Kissing Bugs Continue to Threaten Humans and Pets


Kissing Bugs continue to be a problem for people and pets and the threat from these triatomine bugs is growing. With cases of American Trypanosomiasis, or Chagas Disease, being reported in north and east Texas, we wanted to share a little information about the insects.

From the jump, I am no expert in insects at all. From the photos I have seen of the different types of “kissing bugs”, I think I have seen a lot of them. So, just gonna share a few things I found in looking for information.

With more cases being confirmed in Texas. The researchers at Texas A&M University have been conducting extensive studies into the insects and Chagas Disease (American Trypanosomiasis). Kissing bugs, get the nickname because it is common for bites to humans to be on the face near the mouth or eyes. Kissing Bugs are technically triatomine bugs, and there are 11 different species of these kissing bugs in the U.S. with the most common to the Ark-La-Tex area being the Triatoma sanguisuga and Triatoma gerstaeckeri, which can grow to about 1 inch in length.



Chagas disease comes from infection with the parasite Trypanosoma cruzi. The Texas A&M University study says,

Infection with Trypanosoma cruzi can cause Chagas disease in humans, dogs, and other mammals. Kissing bugs can transmit the parasite to hosts by biting and subsequently defecating near the site of the bite. The parasites live in the digestive tract of the bugs and are shed in the bug feces. When infectious bug fecal material contaminates the mucous membranes or the site of a bug bite on a mammal, transmission of the parasite can occur. Alternately, dogs can also become infected through the consumption of infected bugs. The parasite can be transmitted congenitally, through blood transfusion, and through transplantation of infected organs. Chagas disease is endemic throughout central and South America, and is increasingly recognized as both a human and veterinary health concern in the southern United States. Chagas disease became a reportable disease in Texas in 2013.

Chagas Disease in humans can be fatal,

Of those who are infected with the parasite, approximately 30% are at risk of developing chronic Chagas disease. Chronic Chagas disease includes cardiac complications and/or intestinal complications, and these signs may not be apparent until decades after the initial infection. Cardiac signs include enlarged heart, heart failure, altered heart rate, and/or cardiac arrest. Intestinal signs include an enlarged esophagus or colon, which can cause difficulties with digestion. Concerned individuals should discuss testing options with their physicians. Treatment of Chagas disease can be difficult, and drugs are available only through the CDC after consultation with a physician.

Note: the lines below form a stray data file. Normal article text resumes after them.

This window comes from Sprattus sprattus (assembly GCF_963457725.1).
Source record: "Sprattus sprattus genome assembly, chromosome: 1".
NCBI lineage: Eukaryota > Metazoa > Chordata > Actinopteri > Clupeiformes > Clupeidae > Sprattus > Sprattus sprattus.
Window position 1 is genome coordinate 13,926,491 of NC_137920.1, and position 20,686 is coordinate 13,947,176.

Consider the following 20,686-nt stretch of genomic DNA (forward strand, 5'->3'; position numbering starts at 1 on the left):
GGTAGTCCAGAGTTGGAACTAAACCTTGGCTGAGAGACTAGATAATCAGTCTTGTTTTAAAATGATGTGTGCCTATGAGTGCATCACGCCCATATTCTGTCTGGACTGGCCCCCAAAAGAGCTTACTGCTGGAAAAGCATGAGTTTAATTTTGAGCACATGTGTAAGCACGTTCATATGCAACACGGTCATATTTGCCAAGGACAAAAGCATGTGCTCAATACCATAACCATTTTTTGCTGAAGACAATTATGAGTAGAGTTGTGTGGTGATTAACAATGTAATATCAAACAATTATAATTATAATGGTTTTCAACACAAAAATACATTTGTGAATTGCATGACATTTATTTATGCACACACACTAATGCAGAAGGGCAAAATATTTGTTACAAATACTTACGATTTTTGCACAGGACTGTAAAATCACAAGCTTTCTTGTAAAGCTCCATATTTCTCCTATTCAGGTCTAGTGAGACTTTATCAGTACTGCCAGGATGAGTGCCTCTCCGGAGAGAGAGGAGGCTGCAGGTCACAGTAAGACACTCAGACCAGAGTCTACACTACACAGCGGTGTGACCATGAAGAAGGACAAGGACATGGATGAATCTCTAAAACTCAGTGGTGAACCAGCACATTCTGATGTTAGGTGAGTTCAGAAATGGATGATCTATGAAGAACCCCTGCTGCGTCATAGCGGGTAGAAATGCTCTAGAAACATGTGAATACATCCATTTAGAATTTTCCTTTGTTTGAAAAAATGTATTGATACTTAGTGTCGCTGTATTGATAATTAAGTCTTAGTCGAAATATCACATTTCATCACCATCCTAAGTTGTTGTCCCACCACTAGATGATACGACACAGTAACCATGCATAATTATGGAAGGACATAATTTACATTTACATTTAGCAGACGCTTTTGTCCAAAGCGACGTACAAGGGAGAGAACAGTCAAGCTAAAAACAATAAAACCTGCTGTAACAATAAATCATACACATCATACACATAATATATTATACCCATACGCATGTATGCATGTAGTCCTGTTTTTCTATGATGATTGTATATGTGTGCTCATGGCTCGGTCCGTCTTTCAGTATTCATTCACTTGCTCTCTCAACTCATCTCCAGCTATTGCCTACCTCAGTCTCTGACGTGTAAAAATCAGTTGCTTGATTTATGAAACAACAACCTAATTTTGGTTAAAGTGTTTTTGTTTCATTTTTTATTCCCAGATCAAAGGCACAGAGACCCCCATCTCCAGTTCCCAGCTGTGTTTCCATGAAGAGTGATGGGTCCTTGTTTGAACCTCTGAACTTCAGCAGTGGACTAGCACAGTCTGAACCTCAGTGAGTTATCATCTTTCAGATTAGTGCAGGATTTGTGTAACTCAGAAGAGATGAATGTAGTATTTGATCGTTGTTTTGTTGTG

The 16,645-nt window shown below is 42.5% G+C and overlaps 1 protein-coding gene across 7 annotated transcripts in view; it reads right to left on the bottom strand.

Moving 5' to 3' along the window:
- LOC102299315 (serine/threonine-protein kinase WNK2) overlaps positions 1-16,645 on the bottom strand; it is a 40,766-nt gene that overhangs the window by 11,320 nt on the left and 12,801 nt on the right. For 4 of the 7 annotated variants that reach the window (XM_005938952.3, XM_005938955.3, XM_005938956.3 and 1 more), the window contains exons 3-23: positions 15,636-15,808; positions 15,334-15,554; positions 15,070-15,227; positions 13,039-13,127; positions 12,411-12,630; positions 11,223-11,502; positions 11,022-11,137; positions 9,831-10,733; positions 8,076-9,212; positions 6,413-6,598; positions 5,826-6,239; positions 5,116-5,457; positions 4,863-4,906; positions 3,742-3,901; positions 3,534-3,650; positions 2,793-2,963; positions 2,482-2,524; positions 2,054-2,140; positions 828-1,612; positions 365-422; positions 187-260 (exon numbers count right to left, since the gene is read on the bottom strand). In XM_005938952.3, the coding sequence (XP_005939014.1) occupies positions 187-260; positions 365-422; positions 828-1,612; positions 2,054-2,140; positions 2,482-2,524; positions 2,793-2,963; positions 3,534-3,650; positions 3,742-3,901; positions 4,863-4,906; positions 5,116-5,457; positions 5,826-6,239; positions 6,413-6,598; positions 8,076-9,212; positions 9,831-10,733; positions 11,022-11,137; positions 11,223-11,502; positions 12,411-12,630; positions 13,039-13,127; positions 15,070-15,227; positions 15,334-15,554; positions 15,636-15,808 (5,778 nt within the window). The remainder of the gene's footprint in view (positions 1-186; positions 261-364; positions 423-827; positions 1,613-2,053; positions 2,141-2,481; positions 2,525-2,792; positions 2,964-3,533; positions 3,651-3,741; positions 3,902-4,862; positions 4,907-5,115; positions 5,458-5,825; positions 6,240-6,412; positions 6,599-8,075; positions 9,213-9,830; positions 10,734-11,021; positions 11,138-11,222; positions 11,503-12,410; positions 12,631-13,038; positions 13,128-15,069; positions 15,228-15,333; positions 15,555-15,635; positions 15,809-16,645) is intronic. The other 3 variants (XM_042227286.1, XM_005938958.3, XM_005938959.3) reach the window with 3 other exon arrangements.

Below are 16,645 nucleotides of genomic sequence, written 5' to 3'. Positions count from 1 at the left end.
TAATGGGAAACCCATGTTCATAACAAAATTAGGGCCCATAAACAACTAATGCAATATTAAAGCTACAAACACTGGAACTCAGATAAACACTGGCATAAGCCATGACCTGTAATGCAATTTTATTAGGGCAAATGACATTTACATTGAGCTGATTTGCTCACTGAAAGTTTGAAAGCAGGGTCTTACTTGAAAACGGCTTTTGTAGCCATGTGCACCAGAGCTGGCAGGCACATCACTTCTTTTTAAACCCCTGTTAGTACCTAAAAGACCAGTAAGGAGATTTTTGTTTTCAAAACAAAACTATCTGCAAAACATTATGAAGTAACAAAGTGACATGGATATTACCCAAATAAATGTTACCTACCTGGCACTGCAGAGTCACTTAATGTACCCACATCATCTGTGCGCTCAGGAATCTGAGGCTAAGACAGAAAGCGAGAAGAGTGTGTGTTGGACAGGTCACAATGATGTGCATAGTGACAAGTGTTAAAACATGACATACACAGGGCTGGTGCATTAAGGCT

The Centers for Disease Control and Prevention has also posted an extensive FAQ on Triatomine bugs.



The CDC has determined that with the rate of growth of Chagas Disease, it is now mandatory that donated blood must be screened for the parasite because of the recognized risk of contracting Chagas through transfusion. The CDC offers information on getting bugs tested here.

Texas A&M University researchers can also provide testing of insects suspected of carrying the Chagas disease, get more information at

According to the Texas Department of Human Services Chagas is considered at endemic level for dogs in the state,

In Texas, approximately 45% of the collected triatomine bugs have tested positive for T. cruzi, and Chagas is considered an endemic disease in dogs. From 2013 to 2014, 351 cases of Chagas disease in animals, primarily dogs, were reported from approximately 20% of Texas counties, representing all geographic regions of the state. Locally-acquired human cases are uncommon, but some have been reported. From 2013 to 2014, 39 human cases of Chagas disease were reported: 24 were acquired in another country, 12 were locally-acquired, and the location of acquisition was unknown for 3.

The TDHS goes onto suggest you visit this site if you think you may be infected with the disease.

The CDC has recommendations on how to prevent a kissing bug infestation,

  • Seal cracks and gaps around windows, walls, roofs and doors
  • Remove wood, brush and rock piles near your house
  • Use screens on doors and windows and repair any holes or tears
  • Seal holes and cracks leading to the attic, crawl spaces below the house, and to the outside
  • Have pets sleep indoors, especially at night
  • Keep your house and any outdoor pet resting areas clean, in addition to periodically checking both areas for the presence of bugs
The CDC suggests that if you suspect an insect of being a kissing bug, place it in a container and fill with rubbing alcohol or freeze in water and take to your local health department office as soon as possible.
See the results of research from the Texas A&M Team on Chagas Disease and Kissing Bugs, including an interactive map by clicking here…


About Author

After more than 30 years with radio and TV stations, I decided to do my own thing by blogging. It affords me the ability to stay super involved in the community, but still, have plenty of time with my 3 new granddaughters and other local projects.

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